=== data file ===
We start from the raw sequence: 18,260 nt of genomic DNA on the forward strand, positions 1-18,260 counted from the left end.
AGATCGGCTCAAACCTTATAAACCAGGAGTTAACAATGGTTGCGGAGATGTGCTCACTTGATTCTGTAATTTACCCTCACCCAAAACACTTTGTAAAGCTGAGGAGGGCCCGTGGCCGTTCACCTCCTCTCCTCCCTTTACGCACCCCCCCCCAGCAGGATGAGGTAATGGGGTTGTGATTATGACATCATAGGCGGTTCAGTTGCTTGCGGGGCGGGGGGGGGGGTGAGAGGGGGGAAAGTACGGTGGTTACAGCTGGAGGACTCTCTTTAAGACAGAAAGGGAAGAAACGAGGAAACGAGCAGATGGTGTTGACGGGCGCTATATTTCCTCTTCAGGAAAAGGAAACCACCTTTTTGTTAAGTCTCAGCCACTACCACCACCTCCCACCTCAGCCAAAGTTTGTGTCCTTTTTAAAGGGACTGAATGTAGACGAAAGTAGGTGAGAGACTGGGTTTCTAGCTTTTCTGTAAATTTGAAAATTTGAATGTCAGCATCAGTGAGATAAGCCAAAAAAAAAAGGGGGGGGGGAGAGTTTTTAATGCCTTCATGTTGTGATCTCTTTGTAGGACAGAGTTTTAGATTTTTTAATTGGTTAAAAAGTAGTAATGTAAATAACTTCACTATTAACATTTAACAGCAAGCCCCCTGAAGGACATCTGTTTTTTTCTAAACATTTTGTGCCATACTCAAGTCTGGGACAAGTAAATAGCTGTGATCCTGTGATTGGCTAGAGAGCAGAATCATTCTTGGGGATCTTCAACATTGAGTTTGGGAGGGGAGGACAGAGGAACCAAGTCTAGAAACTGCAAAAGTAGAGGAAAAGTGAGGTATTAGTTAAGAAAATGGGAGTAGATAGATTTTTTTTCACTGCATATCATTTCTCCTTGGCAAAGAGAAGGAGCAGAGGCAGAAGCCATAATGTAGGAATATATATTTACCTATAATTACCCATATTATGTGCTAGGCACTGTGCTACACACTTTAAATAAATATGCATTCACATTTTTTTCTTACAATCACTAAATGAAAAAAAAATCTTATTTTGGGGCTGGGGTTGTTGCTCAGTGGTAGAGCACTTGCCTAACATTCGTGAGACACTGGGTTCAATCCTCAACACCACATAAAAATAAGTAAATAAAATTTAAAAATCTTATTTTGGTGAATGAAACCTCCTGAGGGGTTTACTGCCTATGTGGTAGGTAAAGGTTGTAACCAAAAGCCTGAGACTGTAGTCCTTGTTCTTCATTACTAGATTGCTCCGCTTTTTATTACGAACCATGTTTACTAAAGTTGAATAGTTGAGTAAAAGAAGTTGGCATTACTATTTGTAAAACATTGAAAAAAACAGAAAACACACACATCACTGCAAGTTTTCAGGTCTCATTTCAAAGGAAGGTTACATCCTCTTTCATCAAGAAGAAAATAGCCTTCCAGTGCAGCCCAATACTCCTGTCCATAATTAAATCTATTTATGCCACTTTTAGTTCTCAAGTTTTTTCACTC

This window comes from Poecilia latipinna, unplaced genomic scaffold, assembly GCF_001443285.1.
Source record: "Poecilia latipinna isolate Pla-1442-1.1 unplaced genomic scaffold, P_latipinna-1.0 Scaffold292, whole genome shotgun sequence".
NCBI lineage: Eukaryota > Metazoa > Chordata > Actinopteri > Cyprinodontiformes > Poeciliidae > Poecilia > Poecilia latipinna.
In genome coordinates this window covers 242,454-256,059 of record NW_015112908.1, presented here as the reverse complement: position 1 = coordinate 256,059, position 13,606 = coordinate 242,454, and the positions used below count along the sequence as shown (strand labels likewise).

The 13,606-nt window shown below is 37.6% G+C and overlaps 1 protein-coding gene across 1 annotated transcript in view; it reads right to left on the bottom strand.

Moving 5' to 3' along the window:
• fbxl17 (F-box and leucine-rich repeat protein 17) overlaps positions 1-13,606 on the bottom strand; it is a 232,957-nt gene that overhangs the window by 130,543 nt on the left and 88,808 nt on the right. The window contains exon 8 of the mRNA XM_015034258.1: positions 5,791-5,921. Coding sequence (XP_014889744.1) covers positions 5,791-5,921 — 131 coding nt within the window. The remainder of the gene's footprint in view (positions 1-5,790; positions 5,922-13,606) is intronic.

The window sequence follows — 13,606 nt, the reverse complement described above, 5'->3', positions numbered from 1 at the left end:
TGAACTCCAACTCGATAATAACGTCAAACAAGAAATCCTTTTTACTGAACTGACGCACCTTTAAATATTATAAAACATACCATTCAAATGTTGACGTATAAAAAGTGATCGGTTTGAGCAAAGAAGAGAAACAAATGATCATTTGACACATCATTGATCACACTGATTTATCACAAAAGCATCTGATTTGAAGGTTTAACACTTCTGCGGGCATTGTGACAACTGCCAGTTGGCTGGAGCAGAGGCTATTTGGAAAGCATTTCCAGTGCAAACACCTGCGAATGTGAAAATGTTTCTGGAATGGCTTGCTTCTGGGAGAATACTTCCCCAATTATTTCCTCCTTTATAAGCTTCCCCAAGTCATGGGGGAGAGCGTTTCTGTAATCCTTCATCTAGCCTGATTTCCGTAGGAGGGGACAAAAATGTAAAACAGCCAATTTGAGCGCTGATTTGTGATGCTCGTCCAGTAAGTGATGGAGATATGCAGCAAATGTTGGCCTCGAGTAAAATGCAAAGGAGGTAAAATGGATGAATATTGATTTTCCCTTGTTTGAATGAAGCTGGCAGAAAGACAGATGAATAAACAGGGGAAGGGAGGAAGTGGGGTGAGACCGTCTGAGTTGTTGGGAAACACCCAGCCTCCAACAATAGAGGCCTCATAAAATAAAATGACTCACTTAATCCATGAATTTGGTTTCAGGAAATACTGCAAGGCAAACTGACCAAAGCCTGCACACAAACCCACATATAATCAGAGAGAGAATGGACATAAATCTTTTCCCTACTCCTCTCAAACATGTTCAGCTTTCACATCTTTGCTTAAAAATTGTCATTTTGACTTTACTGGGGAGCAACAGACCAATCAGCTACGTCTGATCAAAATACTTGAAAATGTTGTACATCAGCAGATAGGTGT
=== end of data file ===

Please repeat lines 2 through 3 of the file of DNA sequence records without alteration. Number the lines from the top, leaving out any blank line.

AGATCGGCTCAAACCTTATAAACCAGGAGTTAACAATGGTTGCGGAGATGTGCTCACTTGATTCTGTAATTTACCCTCACCCAAAACACTTTGTAAAGCTGAGGAGGGCCCGTGGCCGTTCACCTCCTCTCCTCCCTTTACGCACCCCCCCCCAGCAGGATGAGGTAATGGGGTTGTGATTATGACATCATAGGCGGTTCAGTTGCTTGCGGGGCGGGGGGGGGGGTGAGAGGGGGGAAAGTACGGTGGTTACAGCTGGAGGACTCTCTTTAAGACAGAAAGGGAAGAAACGAGGAAACGAGCAGATGGTGTTGACGGGCGCTATATTTCCTCTTCAGGAAAAGGAAACCACCTTTTTGTTAAGTCTCAGCCACTACCACCACCTCCCACCTCAGCCAAAGTTTGTGTCCTTTTTAAAGGGACTGAATGTAGACGAAAGTAGGTGAGAGACTGGGTTTCTAGCTTTTCTGTAAATTTGAAAATTTGAATGTCAGCATCAGTGAGATAAGCCAAAAAAAAAAGGGGGGGGGGAGAGTTTTTAATGCCTTCATGTTGTGATCTCTTTGTAGGACAGAGTTTTAGATTTTTTAATTGGTTAAAAAGTAGTAATGTAAATAACTTCACTATTAACATTTAACAGCAAGCCCCCTGAAGGACATCTGTTTTTTTCTAAACATTTTGTGCCATACTCAAGTCTGGGACAAGTAAATAGCTGTGATCCTGTGATTGGCTAGAGAGCAGAATCATTCTTGGGGATCTTCAACATTGAGTTTGGGAGGGGAGGACAGAGGAACCAAGTCTAGAAACTGCAAAAGTAGAGGAAAAGTGAGGTATTAGTTAAGAAAATGGGAGTAGATAGATTTTTTTTCACTGCATATCATTTCTCCTTGGCAAAGAGAAGGAGCAGAGGCAGAAGCCATAATGTAGGAATATATATTTACCTATAATTACCCATATTATGTGCTAGGCACTGTGCTACACACTTTAAATAAATATGCATTCACATTTTTTTCTTACAATCACTAAATGAAAAAAAAATCTTATTTTGGGGCTGGGGTTGTTGCTCAGTGGTAGAGCACTTGCCTAACATTCGTGAGACACTGGGTTCAATCCTCAACACCACATAAAAATAAGTAAATAAAATTTAAAAATCTTATTTTGGTGAATGAAACCTCCTGAGGGGTTTACTGCCTATGTGGTAGGTAAAGGTTGTAACCAAAAGCCTGAGACTGTAGTCCTTGTTCTTCATTACTAGATTGCTCCGCTTTTTATTACGAACCATGTTTACTAAAGTTGAATAGTTGAGTAAAAGAAGTTGGCATTACTATTTGTAAAACATTGAAAAAAACAGAAAACACACACATCACTGCAAGTTTTCAGGTCTCATTTCAAAGGAAGGTTACATCCTCTTTCATCAAGAAGAAAATAGCCTTCCAGTGCAGCCCAATACTCCTGTCCATAATTAAATCTATTTATGCCACTTTTAGTTCTCAAGTTTTTTCACTC

This window comes from Poecilia latipinna, unplaced genomic scaffold, assembly GCF_001443285.1.